Matthew, as mentioned in my blog, I agree that we may have to shift our methods until we find something that works for this generation that has recognized different skills and expectations than prior generations. I think we all want to help our students become as ready as skilled and knowledgeable as possible by graduation even if, as you say, we meet them where they are when they enter law school. But the problem is if we can (continue to) do just that. Remember that there are currently much talk about, for example, reducing law school to just two years instead of three. Also, when you say that “the expectations of those in law practice seem just (or more) likely to change as anything else” I agree, but not with where you seem to be coming from with that statement, namely that hiring practitioners will be expecting less from our graduates, not more. The opposite is true. See the extensive literature about the legal industry calling for us to create “practice-ready” attorneys and not wanting to foot the bill for new attorneys learning skills that the industry thinks we can and should impart to our students in law school.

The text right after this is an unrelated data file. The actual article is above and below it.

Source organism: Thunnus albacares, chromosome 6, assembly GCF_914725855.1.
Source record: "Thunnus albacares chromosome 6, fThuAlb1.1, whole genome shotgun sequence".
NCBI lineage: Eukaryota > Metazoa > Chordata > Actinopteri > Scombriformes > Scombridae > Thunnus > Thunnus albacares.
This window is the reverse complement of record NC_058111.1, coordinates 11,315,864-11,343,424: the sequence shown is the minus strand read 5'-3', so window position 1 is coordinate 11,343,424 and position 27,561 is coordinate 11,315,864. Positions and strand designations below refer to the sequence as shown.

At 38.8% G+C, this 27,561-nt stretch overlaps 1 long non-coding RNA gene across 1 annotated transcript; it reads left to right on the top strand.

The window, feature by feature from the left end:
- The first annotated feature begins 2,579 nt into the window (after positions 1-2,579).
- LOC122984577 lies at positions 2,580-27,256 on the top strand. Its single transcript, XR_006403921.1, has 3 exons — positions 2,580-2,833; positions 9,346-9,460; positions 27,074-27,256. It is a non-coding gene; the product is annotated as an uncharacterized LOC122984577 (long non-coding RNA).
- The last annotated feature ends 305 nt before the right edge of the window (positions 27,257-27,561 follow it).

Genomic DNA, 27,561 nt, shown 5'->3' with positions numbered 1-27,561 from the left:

Is all that possible? Maybe. I will certainly try my hardest. Just remember that at the same time, law students almost unanimously already complain of too heavy study loads. I don’t know how much more we can expect them to absorb in perhaps as little as semesters. Remember that in other Western nations, legal educations take as much as seven years or more, not two.

As for your comment that “[e]veryone predicts a continued need for tens of thousands of new lawyers every year,” I’ll blog about that separately in a few days. I basically agree, but that need could almost be supplied by law schools in just one state; California. As the related joke goes: If you get pulled over in California, police officers will not ask you to see your driver license, they’ll just ask for your bar number.

Have a great weekend!

Posted by: Myanna Dellinger | Apr 24, 2015 1:26:03 PM

Some folks say we should reduce law school to 2 years. Some folks say that we should create more practice-ready graduates. I haven't read anything that suggests we can do both at the same time.

Frankly, if the market demands tens of thousands of new attorneys every year and law schools don't produce that many "practice-ready" graduates each year, law firms may be unhappy but it's not clear to me what their other options will be. It's also unclear that law firms really care about "practice-ready." see, e.g.,

Posted by: Matthew Bruckner | Apr 27, 2015 6:30:10 AM